FVAP has released the 2008 Survey Methods and invites questions and comments from academics and others.
October 5, 2009 – Arlington, VA – The Federal Voting Assistance Program (FVAP) is pre-releasing its 2008 Post-Election Survey methods and questions and is inviting election officials, military and overseas voting advocates and members of academia to review FVAPs methods for statistical reliability and that they meet the industry standards.
FVAP is required by law to conduct these surveys after every Presidential election and report specifically on the effectiveness of assistance provided by FVAP to military and overseas citizens, an analysis of Uniformed Services and overseas nonmilitary voter participation, and a description of State-federal cooperation.
However, the greatest public interest has been in the statistical analyses of voter participation rates. With that interest has also been significant criticism of the statistical methods used in previous surveys, especially the 2004 survey. In response to that criticism, FVAP engaged the Defense Manpower Data Center (DMDC) to incorporate FVAP’s survey questions into its annual Status of Forces Survey (SOFS), a well-respected, widely accepted survey methodology for assessing military personnel issues, and marks a substantial improvement in the methodology used for FVAP’s 2008 voting survey.
The early release of this section of the 2008 final report is done so that the UOCAVA voting community, other government agencies, and interested professionals can review the survey’s methodology in advance of the final survey analysis and report writing. It is FVAP’s hope that this cycle of surveys will set a new benchmark for analyzing military voting participation, and that the early release of the survey methodology and questions will help identify any remaining statistical issues before issuing the final report, and to address many of the criticisms raised regarding the 2004 and prior surveys. Specifically, a DMDC Survey Note is also being released describing the key statistical methodological differences between the 2004 and 2008 surveys.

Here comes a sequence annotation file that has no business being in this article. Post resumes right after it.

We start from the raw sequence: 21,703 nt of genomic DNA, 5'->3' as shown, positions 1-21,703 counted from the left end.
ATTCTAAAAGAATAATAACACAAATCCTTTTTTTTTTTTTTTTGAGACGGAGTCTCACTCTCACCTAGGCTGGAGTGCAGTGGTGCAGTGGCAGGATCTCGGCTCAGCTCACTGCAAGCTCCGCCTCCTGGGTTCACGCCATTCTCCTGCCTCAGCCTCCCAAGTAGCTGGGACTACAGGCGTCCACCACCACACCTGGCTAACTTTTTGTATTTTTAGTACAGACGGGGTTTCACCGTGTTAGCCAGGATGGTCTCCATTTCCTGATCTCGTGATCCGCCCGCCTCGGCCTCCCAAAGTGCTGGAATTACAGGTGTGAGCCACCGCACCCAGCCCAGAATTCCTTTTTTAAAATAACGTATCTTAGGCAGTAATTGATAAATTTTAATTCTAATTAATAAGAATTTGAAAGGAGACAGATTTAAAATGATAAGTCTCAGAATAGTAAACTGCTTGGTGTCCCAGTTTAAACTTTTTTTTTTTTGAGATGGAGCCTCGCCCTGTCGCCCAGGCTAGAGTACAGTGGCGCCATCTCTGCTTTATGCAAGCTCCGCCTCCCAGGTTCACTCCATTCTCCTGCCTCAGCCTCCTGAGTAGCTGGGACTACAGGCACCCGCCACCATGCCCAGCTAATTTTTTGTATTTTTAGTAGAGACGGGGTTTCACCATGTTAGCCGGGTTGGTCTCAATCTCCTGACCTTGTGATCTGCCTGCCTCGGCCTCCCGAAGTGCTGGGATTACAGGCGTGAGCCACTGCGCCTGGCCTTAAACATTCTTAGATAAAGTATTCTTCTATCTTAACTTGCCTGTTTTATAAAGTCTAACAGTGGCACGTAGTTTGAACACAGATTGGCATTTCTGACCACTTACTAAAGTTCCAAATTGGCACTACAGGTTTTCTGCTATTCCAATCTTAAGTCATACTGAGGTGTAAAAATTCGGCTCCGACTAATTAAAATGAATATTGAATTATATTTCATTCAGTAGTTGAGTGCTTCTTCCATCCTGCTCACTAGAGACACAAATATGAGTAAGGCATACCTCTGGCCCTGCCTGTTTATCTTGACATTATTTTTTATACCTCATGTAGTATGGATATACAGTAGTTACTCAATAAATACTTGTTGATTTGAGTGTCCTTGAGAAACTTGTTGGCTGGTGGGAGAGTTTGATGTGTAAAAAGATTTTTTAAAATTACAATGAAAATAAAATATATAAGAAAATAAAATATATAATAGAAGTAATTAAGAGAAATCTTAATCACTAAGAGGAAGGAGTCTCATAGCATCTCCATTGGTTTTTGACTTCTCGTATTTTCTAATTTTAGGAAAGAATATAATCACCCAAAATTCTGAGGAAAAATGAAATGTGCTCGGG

FVAP Director Bob Carey invited interested observers to critically assess the 2008 Survey methodology, “Broad public acceptance of the statistical methods underlying this survey is crucial to public acceptance of their results. I invite the academic community, election officials, and the UOCAVA voting advocacy community to take a ‘wire-brush’ to our methods and tell us where we can improve, before we write the final report.” Comments can be submitted to FVAP’s Survey Manager email@example.com by October 26th, 2009.
All methods can be found at http://www.fvap.gov/reference/18threport.html.
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